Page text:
New Scientist has a very interesting article on Dr. James Barry, a pioneering military surgeon and Inspector General of Military Hospitals in Canada in the early 1800s. Barry was medical reformer who fought for better food, sanitation, and proper medical care for soldiers, civilians, prisoners and lepers (He once won a duel to get a leper colony built.)
Funny thing was: there was no such man as Dr. James Barry - "he" was actually a "she" and her name was Margaret Ann Bulkley:
The flaw in the scheme was that no British medical school admitted women. If Margaret was to qualify as a doctor, she would have to masquerade as a boy for three whole years.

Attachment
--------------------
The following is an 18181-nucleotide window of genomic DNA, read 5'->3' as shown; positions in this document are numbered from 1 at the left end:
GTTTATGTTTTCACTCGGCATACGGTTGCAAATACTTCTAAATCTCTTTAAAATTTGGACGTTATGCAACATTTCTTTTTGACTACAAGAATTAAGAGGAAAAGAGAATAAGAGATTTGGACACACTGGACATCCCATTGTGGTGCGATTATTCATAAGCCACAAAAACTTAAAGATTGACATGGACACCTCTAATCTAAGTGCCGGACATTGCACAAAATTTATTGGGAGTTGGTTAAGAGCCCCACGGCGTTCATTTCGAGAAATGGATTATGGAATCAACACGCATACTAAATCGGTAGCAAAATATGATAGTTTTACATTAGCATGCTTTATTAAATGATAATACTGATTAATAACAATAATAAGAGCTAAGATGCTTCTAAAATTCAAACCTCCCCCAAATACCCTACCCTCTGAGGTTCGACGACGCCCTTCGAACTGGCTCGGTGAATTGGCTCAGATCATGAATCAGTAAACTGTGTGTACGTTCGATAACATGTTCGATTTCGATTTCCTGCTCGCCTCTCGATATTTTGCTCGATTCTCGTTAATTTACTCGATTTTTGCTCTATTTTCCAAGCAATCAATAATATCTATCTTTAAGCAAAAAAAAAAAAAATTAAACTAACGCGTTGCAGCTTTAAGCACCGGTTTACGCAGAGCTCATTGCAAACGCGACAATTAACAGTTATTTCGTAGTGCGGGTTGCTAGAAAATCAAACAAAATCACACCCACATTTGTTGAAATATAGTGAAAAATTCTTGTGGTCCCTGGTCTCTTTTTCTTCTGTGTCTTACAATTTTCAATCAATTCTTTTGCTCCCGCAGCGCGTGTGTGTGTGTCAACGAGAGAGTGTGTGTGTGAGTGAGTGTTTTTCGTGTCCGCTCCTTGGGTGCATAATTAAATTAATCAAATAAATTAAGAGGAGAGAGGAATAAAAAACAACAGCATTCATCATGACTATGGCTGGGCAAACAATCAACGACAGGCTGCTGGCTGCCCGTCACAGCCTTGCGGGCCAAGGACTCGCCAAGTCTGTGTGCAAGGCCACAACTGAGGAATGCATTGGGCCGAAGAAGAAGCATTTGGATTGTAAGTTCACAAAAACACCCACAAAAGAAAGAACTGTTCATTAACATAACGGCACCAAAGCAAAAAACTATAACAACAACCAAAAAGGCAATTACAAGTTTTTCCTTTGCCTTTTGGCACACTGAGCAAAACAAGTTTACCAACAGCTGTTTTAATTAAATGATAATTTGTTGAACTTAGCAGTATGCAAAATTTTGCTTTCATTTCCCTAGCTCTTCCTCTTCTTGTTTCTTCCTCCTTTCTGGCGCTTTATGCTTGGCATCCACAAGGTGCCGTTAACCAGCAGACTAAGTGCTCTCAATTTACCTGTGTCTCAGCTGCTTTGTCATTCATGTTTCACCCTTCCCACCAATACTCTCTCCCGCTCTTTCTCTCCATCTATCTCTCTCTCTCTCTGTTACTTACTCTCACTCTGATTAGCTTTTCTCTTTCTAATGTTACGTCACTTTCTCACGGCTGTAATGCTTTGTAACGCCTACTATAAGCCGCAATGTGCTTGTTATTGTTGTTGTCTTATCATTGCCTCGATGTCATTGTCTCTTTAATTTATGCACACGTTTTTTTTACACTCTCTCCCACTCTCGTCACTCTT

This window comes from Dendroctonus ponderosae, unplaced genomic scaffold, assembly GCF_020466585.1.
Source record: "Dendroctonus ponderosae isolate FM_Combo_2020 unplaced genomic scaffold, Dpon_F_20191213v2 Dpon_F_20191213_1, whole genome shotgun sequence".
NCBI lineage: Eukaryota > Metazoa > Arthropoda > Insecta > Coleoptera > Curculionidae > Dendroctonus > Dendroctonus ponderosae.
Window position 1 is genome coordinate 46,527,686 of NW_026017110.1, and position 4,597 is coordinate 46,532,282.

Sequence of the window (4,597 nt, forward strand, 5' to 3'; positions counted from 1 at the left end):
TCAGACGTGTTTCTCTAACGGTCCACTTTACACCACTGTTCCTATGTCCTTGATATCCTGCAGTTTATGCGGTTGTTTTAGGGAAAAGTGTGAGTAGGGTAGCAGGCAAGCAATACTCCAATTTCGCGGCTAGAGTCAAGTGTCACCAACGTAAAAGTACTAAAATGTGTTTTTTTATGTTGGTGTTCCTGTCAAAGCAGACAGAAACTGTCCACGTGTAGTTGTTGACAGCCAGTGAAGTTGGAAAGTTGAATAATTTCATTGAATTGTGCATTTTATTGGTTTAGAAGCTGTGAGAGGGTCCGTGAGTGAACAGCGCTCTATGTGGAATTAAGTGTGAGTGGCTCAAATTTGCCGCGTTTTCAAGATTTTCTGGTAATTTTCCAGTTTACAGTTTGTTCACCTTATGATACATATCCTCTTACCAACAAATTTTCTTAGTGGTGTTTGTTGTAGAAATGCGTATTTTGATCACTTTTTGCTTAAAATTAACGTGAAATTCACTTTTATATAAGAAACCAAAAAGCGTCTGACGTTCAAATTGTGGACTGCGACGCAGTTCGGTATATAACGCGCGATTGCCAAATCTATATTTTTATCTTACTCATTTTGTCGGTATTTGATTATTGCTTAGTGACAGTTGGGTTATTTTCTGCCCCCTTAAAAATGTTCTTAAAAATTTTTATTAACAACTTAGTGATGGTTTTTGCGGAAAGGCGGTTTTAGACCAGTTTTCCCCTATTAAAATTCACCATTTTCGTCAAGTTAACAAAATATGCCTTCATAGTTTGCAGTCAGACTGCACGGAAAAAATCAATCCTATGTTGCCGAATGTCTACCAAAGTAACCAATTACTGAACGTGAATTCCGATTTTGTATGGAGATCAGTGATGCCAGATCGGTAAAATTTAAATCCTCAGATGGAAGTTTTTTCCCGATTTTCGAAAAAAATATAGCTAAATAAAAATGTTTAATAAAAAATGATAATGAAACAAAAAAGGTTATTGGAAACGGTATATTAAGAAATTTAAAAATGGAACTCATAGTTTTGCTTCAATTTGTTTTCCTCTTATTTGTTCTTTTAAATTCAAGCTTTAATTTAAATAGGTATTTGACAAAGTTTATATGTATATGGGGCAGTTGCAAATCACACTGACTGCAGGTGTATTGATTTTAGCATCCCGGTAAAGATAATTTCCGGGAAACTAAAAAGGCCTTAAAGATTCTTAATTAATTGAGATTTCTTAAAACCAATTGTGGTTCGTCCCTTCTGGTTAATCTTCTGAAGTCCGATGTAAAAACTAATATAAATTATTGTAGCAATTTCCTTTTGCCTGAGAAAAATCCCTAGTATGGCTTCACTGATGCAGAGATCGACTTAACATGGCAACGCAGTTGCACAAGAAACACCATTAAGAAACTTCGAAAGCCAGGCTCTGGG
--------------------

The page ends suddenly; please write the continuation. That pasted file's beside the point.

The disappearance of Margaret Bulkley and the appearance of a young medical student called James Barry was carefully orchestrated. The Bulkleys were unknown in Scotland, so they planned to establish themselves there as aunt and nephew. Du Preez discovered that they traveled to Edinburgh by sea, rather than stagecoach. Newly enrolled at university, the freshly minted "James Barry" wrote to Reardon: "It was very usefull for Mrs Bulkley (my aunt) to have a Gentleman to take care of her on Board Ship and to have one in a strange country." This indicates precisely when the metamorphosis of Margaret took place, says du Preez. She must have had to board the ship already dressed as a boy, or risk shipboard rumours following them to Edinburgh.
To protect Margaret's secret, the pair cut themselves off from friends and family. Only the conspirators knew who they were and where they were. From now on, Margaret kept herself to herself, always wore an overcoat and lied about her age to avoid questions about her smooth chin and high voice.